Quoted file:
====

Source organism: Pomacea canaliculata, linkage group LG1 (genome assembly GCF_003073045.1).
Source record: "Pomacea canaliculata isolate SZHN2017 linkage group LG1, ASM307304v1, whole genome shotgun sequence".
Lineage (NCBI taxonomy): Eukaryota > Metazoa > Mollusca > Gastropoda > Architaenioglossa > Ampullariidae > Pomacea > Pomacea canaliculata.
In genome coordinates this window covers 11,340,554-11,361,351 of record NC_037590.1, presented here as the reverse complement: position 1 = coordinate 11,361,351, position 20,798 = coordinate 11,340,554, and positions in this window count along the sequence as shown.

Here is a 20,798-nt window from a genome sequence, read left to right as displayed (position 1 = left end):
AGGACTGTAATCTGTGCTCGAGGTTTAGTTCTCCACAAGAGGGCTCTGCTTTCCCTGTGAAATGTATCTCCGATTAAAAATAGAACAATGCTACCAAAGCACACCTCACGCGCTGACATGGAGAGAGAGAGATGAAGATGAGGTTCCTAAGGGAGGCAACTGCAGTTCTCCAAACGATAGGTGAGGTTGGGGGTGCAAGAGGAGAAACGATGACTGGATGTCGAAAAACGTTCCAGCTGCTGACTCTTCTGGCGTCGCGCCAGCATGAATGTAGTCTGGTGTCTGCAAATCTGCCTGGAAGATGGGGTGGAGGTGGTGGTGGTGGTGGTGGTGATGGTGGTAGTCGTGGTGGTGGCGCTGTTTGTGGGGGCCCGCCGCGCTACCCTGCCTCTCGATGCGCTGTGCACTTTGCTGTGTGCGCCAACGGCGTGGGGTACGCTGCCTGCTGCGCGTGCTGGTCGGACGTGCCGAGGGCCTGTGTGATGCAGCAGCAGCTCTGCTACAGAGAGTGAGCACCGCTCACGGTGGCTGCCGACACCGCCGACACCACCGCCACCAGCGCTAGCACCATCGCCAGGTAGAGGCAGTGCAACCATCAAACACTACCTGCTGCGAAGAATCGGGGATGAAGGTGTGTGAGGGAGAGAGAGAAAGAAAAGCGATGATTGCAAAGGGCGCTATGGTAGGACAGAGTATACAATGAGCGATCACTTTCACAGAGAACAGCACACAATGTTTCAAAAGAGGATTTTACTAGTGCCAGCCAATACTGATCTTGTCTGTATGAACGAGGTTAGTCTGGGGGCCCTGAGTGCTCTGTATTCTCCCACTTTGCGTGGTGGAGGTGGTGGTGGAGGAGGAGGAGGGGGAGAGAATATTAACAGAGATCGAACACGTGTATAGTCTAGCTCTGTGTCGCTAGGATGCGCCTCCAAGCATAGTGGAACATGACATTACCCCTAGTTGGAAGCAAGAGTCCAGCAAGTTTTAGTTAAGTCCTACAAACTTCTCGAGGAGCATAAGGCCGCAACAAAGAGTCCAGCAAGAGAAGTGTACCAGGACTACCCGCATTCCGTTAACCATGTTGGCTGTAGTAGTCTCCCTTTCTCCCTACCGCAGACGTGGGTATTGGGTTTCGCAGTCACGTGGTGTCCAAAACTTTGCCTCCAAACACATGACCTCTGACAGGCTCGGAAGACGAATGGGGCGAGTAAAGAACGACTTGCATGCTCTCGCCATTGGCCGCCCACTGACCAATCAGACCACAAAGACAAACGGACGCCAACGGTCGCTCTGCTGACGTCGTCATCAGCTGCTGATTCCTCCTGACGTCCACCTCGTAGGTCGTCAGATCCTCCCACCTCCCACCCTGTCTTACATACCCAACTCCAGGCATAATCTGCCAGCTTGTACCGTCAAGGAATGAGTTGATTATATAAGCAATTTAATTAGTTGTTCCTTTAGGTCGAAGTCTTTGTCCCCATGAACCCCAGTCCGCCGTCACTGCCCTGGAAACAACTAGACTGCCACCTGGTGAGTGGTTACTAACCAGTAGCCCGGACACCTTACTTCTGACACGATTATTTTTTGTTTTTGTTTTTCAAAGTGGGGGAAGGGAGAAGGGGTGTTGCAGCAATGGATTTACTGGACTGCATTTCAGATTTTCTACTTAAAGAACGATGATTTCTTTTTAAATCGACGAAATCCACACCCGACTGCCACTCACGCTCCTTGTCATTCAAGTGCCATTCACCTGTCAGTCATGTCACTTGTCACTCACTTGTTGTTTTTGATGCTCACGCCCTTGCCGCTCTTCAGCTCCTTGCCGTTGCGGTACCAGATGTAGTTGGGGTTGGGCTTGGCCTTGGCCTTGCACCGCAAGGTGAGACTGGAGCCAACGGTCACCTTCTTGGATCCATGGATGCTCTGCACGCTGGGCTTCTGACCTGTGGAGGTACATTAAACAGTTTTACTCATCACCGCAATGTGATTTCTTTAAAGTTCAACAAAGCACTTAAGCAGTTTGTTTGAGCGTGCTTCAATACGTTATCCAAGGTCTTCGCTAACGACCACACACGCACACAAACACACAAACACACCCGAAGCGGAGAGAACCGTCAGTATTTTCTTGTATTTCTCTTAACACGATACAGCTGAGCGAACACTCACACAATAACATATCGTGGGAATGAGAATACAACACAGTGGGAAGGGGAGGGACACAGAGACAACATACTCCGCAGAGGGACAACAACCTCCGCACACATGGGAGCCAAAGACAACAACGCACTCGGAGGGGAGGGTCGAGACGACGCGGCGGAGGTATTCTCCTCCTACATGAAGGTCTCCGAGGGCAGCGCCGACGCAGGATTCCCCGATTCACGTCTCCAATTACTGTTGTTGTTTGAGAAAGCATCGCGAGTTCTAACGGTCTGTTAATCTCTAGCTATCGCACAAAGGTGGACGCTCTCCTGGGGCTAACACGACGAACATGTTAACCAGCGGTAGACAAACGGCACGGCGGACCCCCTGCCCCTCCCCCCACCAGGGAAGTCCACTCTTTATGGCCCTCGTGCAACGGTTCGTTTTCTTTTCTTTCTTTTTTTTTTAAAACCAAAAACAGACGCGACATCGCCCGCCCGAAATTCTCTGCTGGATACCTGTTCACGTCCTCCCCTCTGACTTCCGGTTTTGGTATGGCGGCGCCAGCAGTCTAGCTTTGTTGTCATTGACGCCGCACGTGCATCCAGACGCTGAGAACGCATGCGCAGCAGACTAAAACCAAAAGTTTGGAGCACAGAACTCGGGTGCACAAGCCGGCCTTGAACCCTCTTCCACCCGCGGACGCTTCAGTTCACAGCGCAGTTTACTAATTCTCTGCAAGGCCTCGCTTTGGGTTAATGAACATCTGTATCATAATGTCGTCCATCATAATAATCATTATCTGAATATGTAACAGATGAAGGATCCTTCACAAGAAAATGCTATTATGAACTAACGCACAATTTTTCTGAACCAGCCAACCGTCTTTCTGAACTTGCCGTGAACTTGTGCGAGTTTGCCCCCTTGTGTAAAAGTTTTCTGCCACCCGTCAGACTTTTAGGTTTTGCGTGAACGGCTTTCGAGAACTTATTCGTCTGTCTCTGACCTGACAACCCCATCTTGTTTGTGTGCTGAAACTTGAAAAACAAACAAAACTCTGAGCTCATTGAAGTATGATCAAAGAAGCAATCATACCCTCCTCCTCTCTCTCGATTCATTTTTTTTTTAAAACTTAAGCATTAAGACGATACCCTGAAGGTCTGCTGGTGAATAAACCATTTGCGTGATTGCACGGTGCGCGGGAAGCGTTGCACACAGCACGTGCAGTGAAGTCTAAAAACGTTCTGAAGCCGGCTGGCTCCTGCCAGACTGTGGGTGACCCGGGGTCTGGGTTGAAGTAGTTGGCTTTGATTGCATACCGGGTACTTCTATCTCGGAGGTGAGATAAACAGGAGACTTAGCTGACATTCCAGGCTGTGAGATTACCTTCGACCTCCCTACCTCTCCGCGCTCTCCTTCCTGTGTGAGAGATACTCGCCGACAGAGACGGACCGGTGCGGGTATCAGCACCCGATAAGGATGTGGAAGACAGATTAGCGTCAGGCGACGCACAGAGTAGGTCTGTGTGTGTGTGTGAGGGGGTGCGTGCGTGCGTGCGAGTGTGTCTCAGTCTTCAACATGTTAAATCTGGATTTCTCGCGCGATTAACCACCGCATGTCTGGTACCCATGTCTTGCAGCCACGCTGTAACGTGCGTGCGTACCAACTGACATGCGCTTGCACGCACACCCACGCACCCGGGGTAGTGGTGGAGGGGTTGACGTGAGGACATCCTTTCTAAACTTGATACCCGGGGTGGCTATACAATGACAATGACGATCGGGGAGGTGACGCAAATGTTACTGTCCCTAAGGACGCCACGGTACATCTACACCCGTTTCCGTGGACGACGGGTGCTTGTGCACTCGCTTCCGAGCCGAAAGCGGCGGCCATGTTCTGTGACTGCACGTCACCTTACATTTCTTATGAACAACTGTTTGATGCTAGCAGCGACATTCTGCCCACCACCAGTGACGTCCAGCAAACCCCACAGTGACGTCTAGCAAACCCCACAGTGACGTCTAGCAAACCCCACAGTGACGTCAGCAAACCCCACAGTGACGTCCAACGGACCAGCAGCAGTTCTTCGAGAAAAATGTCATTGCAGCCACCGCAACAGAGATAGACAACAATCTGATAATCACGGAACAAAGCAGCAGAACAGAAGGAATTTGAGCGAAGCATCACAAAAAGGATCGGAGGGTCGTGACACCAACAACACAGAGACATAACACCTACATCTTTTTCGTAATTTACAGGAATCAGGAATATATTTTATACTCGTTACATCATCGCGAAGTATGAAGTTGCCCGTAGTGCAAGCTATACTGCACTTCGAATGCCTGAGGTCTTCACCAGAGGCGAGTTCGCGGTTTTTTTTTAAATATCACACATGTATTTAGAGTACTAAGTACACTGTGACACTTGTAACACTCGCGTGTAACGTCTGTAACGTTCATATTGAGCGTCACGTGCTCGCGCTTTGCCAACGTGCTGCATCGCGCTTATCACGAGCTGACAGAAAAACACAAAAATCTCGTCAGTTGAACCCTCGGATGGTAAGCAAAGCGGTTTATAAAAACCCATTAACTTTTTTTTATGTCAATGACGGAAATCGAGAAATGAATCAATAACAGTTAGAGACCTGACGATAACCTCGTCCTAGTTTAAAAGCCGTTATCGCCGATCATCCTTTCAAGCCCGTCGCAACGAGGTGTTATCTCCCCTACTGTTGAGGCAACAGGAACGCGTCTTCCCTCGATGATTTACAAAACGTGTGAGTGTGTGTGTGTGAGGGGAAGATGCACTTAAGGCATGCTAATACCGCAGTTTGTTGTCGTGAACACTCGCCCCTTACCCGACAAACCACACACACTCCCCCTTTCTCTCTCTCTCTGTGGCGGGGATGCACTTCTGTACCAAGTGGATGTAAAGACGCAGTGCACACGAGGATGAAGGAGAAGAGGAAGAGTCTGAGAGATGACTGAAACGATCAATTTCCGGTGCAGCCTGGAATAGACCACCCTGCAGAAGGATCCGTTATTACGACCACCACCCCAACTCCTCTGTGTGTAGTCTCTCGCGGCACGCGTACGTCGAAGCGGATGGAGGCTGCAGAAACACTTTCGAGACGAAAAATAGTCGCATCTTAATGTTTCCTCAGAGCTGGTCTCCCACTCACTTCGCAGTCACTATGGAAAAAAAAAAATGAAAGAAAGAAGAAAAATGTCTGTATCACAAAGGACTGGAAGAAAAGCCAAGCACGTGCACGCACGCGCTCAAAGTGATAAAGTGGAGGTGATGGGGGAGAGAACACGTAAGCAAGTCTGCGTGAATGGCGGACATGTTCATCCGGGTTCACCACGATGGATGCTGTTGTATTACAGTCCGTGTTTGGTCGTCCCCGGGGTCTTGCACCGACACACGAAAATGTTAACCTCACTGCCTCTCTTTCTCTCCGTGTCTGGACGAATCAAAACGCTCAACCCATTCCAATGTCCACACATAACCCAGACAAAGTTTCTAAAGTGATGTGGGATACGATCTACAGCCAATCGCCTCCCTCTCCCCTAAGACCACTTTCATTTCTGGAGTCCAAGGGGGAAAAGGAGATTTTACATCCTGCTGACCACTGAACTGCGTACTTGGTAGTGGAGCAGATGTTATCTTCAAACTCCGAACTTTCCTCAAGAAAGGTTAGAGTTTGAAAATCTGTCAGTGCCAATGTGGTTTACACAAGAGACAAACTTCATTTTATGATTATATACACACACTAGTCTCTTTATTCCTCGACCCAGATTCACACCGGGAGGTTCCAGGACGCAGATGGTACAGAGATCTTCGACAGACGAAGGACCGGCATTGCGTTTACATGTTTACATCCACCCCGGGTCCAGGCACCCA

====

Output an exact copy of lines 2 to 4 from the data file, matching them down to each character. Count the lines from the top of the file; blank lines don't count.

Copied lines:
Source record: "Pomacea canaliculata isolate SZHN2017 linkage group LG1, ASM307304v1, whole genome shotgun sequence".
Lineage (NCBI taxonomy): Eukaryota > Metazoa > Mollusca > Gastropoda > Architaenioglossa > Ampullariidae > Pomacea > Pomacea canaliculata.
In genome coordinates this window covers 11,340,554-11,361,351 of record NC_037590.1, presented here as the reverse complement: position 1 = coordinate 11,361,351, position 20,798 = coordinate 11,340,554, and positions in this window count along the sequence as shown.